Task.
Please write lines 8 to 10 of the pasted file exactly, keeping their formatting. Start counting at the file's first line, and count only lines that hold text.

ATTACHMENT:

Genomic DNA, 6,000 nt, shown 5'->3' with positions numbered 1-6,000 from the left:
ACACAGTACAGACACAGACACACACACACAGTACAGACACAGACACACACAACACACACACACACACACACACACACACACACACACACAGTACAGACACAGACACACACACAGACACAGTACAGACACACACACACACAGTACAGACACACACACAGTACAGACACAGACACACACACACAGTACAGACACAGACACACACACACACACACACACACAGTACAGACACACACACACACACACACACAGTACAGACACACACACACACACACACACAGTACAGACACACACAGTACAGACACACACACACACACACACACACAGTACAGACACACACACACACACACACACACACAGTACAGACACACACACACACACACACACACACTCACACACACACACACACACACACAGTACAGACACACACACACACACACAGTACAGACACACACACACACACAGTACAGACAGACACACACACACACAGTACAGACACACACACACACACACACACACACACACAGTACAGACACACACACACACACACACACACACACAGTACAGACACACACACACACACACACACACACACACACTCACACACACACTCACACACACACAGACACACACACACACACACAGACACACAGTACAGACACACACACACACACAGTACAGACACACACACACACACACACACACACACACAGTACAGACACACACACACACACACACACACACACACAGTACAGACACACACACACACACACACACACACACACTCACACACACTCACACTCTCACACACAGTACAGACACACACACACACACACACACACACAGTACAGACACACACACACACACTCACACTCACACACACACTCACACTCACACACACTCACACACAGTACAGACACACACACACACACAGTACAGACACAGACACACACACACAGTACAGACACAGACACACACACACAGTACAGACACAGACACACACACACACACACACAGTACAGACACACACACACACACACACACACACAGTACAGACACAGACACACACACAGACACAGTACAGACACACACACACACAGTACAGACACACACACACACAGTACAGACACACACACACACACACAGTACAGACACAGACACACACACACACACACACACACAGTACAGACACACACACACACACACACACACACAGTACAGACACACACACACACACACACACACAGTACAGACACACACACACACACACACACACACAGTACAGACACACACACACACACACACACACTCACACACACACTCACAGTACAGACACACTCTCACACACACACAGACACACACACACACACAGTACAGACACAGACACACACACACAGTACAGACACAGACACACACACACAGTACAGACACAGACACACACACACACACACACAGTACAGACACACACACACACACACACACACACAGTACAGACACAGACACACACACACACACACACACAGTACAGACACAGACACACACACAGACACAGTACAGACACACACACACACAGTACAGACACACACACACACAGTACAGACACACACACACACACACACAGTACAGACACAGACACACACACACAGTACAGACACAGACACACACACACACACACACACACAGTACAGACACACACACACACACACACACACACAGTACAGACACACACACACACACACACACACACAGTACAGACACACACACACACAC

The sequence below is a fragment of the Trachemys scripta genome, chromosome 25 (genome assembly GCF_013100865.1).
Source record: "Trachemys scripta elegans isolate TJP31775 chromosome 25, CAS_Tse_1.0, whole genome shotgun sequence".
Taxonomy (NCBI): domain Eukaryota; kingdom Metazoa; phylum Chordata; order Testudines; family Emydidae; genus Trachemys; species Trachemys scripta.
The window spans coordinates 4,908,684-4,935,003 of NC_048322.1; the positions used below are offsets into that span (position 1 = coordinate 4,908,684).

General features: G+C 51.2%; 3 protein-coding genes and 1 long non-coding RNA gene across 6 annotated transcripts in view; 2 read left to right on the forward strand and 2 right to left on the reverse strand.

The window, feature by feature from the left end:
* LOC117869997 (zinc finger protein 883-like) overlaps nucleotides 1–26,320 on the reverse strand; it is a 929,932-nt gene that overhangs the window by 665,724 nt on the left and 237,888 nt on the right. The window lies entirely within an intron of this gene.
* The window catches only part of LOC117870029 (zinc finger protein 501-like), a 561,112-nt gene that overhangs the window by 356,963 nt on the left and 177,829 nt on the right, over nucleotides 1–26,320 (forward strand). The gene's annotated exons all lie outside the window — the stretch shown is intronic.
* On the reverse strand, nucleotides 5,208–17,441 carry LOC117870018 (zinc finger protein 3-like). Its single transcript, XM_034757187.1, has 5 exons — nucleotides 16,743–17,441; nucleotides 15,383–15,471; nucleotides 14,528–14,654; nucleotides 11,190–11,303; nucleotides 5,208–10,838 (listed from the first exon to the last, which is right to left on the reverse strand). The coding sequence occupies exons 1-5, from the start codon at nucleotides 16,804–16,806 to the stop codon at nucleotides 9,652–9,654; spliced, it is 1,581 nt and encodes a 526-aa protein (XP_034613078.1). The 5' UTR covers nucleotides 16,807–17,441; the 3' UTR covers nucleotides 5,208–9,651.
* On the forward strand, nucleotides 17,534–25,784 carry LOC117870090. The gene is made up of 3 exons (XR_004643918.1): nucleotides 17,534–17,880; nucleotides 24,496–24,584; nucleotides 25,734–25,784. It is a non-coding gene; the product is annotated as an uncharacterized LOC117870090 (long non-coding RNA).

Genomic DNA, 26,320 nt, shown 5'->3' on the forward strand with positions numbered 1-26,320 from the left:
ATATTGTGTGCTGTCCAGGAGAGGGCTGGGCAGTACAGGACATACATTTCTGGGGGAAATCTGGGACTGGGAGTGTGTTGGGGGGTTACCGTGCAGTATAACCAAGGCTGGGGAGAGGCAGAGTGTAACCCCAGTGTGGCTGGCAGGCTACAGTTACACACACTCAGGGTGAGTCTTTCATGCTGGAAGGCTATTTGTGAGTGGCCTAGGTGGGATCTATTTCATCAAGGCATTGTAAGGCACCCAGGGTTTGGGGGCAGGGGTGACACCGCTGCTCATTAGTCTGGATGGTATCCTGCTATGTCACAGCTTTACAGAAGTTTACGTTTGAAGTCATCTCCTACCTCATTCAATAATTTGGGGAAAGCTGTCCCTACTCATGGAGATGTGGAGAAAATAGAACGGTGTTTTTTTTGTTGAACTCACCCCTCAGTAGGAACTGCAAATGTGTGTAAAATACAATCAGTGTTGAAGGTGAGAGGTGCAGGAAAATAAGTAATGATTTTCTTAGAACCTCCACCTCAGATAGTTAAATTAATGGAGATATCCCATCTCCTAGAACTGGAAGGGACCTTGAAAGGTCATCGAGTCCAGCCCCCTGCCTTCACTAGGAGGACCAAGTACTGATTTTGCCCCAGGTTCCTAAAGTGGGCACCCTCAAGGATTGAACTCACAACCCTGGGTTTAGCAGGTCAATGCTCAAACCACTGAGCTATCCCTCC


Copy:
The window, feature by feature from the left end:
* LOC117869997 (zinc finger protein 883-like) overlaps nucleotides 1–26,320 on the reverse strand; it is a 929,932-nt gene that overhangs the window by 665,724 nt on the left and 237,888 nt on the right. The window lies entirely within an intron of this gene.
* The window catches only part of LOC117870029 (zinc finger protein 501-like), a 561,112-nt gene that overhangs the window by 356,963 nt on the left and 177,829 nt on the right, over nucleotides 1–26,320 (forward strand). The gene's annotated exons all lie outside the window — the stretch shown is intronic.